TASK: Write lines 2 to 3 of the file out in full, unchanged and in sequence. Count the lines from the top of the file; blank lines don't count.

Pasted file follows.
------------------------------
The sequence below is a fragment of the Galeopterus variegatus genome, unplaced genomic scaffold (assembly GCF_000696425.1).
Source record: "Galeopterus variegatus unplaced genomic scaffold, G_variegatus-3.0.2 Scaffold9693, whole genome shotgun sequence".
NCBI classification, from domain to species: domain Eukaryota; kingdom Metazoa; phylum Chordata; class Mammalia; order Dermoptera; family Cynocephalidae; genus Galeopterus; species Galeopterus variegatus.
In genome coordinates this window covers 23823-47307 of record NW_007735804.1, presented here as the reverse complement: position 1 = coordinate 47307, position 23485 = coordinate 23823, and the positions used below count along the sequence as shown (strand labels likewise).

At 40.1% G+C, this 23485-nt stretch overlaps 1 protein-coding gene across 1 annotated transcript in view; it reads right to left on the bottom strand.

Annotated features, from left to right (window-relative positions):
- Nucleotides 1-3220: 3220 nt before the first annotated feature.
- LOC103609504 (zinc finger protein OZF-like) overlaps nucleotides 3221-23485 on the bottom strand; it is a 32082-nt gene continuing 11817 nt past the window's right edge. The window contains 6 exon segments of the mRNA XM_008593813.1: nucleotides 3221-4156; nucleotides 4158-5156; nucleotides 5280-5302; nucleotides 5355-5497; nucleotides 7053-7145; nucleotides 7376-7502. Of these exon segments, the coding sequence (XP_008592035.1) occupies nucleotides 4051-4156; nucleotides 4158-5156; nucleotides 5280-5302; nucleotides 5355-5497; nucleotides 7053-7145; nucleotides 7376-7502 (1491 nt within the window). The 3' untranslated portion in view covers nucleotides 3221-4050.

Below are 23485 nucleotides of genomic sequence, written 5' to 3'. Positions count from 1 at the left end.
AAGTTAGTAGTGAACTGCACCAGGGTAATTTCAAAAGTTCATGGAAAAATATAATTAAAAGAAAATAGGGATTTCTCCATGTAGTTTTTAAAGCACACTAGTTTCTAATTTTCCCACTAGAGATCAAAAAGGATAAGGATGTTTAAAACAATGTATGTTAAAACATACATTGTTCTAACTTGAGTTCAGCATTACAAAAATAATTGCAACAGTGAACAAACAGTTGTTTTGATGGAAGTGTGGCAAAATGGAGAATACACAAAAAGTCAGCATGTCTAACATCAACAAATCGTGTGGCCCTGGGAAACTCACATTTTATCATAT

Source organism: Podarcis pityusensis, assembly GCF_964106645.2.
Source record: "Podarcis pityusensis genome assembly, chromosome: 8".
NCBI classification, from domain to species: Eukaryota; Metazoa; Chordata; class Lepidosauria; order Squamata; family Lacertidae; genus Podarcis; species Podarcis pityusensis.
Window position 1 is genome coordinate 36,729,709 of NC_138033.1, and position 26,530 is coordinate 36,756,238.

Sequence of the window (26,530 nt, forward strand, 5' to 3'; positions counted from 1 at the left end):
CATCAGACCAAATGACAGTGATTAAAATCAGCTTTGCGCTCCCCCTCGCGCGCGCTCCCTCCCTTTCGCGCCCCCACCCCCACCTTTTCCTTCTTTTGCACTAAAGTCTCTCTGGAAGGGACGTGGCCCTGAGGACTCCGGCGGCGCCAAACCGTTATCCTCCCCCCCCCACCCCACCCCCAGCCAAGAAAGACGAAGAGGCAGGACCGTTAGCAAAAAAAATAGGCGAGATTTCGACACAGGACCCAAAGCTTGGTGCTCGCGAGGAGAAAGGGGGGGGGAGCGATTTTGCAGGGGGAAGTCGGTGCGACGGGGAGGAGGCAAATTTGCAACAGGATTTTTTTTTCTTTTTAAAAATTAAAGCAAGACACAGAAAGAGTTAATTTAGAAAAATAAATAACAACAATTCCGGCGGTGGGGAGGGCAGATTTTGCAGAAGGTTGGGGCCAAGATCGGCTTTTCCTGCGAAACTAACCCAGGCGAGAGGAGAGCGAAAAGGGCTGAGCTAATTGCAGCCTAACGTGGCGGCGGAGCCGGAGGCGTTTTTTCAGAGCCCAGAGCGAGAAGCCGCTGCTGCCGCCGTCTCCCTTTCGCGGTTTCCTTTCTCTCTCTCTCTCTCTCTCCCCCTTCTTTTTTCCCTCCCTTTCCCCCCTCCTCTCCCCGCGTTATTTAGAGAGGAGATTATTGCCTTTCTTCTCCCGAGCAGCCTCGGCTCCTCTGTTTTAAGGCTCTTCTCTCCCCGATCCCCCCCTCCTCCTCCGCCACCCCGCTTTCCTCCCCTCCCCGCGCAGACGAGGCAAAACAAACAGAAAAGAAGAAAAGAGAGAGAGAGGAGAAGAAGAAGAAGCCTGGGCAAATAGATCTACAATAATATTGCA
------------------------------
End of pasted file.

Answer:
Source record: "Galeopterus variegatus unplaced genomic scaffold, G_variegatus-3.0.2 Scaffold9693, whole genome shotgun sequence".
NCBI classification, from domain to species: domain Eukaryota; kingdom Metazoa; phylum Chordata; class Mammalia; order Dermoptera; family Cynocephalidae; genus Galeopterus; species Galeopterus variegatus.